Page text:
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Pub Paradise

WestJet Magazine

It’s 9:30 p.m. at the Blue Light pub in the dark, mist-fingered foothills of the Dublin Mountains. In the glowing, stone-walled front room, a twinkle-eyed gaggle of seated musicians is coaxing a chilly spring evening into a toasty night of toe-tapping bonhomie. With smiles at every table, most visitors look tucked in for the duration.


Nowhere does cozy old pubs better than Ireland. But while many tourists think a Guinness in Dublin’s ever-packed Temple Bar area is the bucket list way to go, the Emerald Isle’s charming countryside tavern scene is a far more magical nirvana for travelling pub pilgrims – especially when traditional music is on the menu.


“I’ve been playing here on and off for years,” says Feargal Chambers, virtuoso of the uilleann pipes, a mellow-toned bagpipes subspecies that plays well alongside other instruments. At the Blue Light, where local musicians gather most evenings, that can include flutes, accordions and the bodhran drum, its double-headed stick beating the time on many of tonight’s infectious jigs and folk songs.


As the communal revelry unfolds – aided by glasses of ‘ebony nectar’ and craft beer from regional producer Four Provinces Brewing – distant Dublin twinkles like a starry backdrop through the windows. “This pub has always been a great gathering place for locals and strangers alike,” muses Chambers, adding he loves playing wistful ballads like Dublin in the Rare Old Times for misty-eyed audiences.


It’s this warm fusion of conviviality and grassroots authenticity that inspired Shane O'Donoghue to dream-up Rural Tours ( a few years back. “When I travel, I always love experiencing places like the locals do. So I asked myself: if I was visiting Dublin, what would I want to do?”


The answer was to drive small groups of visitors from the city to some of the region’s loveliest but hard-to-reach rustic pubs. Word-of-mouth soon spread and O'Donoghue now offers two main tours: one to the bars of the Dublin Mountains and another adding the watering holes of the wider Wicklow Mountains area.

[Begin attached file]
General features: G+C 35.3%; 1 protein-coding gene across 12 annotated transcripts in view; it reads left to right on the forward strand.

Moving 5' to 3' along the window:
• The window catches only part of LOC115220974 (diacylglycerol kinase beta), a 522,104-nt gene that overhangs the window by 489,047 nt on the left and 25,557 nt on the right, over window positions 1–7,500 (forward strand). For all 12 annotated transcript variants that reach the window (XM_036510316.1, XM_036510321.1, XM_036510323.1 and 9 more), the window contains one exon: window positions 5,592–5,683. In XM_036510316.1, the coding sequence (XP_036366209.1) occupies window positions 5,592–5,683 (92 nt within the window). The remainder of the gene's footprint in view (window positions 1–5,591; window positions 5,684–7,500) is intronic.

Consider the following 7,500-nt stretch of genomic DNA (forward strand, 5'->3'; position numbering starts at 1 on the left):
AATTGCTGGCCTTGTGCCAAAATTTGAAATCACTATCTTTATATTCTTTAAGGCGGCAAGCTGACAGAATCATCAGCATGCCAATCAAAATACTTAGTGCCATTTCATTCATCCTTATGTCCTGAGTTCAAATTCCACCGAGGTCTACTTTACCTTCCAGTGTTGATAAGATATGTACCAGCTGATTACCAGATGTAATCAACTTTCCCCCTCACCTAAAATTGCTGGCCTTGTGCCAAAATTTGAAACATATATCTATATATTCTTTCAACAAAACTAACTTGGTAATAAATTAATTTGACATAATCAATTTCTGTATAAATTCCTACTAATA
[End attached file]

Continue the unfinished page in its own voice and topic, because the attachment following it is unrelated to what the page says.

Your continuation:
“Good Irish pubs make you feel welcome as soon as you walk through the door,” contends O'Donoghue. “There should be good entertainment and a good selection of beverages, from local beers to the best-poured Guinness around. But for me, it’s the people that really make good Irish pubs great.”


Among these solicitous locals is Joey Comerford, choreographer of the eye-popping live dance performances at Johnnie Fox’s, a 200-year-old hillside pub in Glencullen village. “Our hooley [dance party] is one of the oldest in the area and it combines traditional dance and 1970s step dancing with a contemporary edge,” he says.


For audiences, that means watching dancers work themselves into a high-stepping, Riverdance-style frenzy on the small stage. But the pub itself is also a showstopper. Its labyrinthine interior weaves through several museum-like rooms crammed with old tools, yesteryear photos and intriguing knickknacks – including the bottled ashes of a patron who never wanted to leave.


But while there are also live music shows here, it’s the hooleys most visitors write home about, suggests Comerford. “We interact with the audiences, bring them on stage and basically feed off their energy to make sure we all have one big party together.”


In the wider Wicklow Mountains, the energy is more relaxed but the welcome is equally heartfelt at family-run Glenmalure Lodge, a gable-roofed 19th-century pub tucked against the trees in a sheep-studded glacial valley. And while perfectly poured Guinness, peat-fueled fires and chatty staff breed a sociable ambiance, it’s the comfort grub that turns many visitors into fans.


“We’re very proud of our menu – many of our ingredients are born and bred in the hills here,” says owner Anne Dowling. “Our most popular dish is probably the roast leg of Wicklow lamb with mint sauce but the venison steaks are also a favourite.” The pub itself, marinated in local flavour, is just as tasty – especially in summer, when its outside tables are the region’s most sought-after alfresco hangouts.


The secret to great Irish country pubs, agrees Dowling, isn’t complicated. But she says her team never rests on its shamrock-laced laurels. “No matter where you’re from, we want all our visitors to feel welcomed and looked after here. And they should always remember their experience long after they’ve gone back home.”

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